FIFA's head of security believes games at
this year's U.S.-based CONCACAF Gold Cup tournament were
"manipulated" and that irregular betting patterns raised
suspicions at world football's governing body, a report said.
FIFA security chief Chris Eaton (pictured) told Sports Illustrated's
website SI.com on Thursday that they have worked together with
CONCACAF to investigate games at June's tournament.
"There has been information that some matches in the Gold
Cup were manipulated," Eaton was quoted as saying.
"We worked with CONCACAF at the time and CONCACAF have been
very interested in following up any information that can be
revealed in the future on that," he added.
Eaton said the investigation had not produced confirmation
of match-fixing but he cited irregular betting patterns during
the 12-team tournament.
The competition featured some high-scoring games involving
some of the weaker teams in the CONCACAF region which covers
North, Central America and the Caribbean.
CONCACAF was not immediately available for comment on the
The first suggestions that there may have been something
amiss during the Gold Cup came before the final was played in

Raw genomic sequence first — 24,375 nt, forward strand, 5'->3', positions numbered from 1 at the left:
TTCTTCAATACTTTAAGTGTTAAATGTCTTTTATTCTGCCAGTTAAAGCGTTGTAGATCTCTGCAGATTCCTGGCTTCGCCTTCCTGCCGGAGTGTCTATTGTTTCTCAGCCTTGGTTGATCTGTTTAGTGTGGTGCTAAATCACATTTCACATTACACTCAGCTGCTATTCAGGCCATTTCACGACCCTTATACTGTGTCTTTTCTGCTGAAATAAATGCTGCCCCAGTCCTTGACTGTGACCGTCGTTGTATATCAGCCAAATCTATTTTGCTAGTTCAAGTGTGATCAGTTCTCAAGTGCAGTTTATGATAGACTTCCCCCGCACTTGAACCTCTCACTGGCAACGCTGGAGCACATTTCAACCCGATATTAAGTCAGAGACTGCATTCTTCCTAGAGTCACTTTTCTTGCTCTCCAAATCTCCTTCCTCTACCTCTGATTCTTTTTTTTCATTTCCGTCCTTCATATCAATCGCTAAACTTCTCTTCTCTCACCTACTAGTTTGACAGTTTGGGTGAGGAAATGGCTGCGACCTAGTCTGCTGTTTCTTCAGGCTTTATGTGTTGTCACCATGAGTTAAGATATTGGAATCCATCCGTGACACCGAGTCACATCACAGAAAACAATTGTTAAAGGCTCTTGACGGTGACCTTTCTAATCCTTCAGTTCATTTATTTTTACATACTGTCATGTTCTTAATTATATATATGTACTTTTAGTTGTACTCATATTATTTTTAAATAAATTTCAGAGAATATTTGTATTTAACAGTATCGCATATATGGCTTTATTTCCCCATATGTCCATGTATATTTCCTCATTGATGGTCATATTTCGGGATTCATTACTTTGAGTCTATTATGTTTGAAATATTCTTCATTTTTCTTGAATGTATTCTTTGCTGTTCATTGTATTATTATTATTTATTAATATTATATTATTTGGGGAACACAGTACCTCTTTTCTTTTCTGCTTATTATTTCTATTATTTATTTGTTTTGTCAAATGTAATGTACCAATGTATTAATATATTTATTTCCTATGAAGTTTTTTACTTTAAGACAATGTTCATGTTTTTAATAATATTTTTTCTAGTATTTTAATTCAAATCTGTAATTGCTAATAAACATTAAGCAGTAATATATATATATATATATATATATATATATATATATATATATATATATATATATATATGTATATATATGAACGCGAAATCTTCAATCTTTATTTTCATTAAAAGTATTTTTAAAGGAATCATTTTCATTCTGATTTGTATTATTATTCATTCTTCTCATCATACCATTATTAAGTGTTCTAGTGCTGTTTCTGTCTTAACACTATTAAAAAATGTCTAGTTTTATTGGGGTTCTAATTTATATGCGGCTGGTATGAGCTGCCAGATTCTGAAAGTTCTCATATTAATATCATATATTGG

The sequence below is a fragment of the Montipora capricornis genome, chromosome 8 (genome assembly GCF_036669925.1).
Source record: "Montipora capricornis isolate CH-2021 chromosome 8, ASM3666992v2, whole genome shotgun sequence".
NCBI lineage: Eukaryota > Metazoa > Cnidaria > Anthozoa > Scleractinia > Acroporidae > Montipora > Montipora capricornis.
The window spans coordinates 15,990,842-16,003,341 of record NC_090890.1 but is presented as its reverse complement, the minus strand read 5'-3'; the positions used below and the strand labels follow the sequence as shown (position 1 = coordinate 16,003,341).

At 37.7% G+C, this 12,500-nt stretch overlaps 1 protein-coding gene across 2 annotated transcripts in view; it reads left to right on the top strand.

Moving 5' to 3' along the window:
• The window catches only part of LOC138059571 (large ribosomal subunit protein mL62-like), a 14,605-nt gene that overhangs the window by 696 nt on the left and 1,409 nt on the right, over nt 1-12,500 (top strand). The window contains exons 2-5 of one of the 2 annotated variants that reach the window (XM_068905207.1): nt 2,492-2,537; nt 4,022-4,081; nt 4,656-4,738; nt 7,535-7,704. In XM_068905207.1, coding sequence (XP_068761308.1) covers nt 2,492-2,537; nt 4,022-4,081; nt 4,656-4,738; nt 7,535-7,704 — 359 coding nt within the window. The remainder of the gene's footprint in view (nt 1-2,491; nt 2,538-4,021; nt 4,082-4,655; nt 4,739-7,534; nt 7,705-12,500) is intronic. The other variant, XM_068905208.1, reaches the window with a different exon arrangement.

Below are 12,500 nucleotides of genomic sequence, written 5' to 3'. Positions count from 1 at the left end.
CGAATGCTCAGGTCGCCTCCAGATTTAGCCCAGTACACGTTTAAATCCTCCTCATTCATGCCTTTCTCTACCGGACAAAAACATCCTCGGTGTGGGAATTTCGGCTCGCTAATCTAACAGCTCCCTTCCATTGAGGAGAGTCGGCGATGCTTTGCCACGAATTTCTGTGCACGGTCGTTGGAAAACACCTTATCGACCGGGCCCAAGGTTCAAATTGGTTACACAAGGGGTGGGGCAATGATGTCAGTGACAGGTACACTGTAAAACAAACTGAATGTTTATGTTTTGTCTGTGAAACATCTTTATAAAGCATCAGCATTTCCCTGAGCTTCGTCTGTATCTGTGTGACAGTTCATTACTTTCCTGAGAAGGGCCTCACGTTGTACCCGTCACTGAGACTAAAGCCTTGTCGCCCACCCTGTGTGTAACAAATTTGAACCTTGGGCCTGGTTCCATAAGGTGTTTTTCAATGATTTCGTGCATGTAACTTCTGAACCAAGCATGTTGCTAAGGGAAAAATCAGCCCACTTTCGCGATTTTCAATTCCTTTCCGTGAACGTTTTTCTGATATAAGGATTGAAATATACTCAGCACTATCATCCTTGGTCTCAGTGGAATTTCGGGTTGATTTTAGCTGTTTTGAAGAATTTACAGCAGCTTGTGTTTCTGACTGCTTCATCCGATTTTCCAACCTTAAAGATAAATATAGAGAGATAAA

Media reports in Germany said three games were under
suspicion following reports of unusual betting activity in Asia.
Speaking to reporters before the June 25 final, CONCACAF General Secretary Chuck Blazer said it had tracked the games
that had allegedly been at risk.
"Early on we were aware of comments made by a party in
Europe, who believed that certain games were potentially targets
in this competition.
"We tracked those [games], we found that there were no
significant anomalies and when we analysed the games overall,
found that they were pretty consistent with both history, as far
as the results, and we didn't find any unusual patterns.
"There was nothing that was out of sync with what reasonable
expectations would have been. We had no reason to find that
there was anything of greater concern," he said.
Blazer, a member of FIFA's Executive Committee, was not
immediately available to comment on the SI.com report.
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